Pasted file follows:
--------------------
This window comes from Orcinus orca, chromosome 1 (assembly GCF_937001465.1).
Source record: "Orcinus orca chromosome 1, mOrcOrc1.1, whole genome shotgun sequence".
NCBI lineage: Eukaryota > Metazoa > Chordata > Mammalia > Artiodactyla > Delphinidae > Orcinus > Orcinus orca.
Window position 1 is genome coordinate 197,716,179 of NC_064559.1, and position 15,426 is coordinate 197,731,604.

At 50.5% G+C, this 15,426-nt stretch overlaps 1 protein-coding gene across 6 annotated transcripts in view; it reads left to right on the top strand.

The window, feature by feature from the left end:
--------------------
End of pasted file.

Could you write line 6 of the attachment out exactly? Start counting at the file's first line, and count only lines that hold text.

The window, feature by feature from the left end: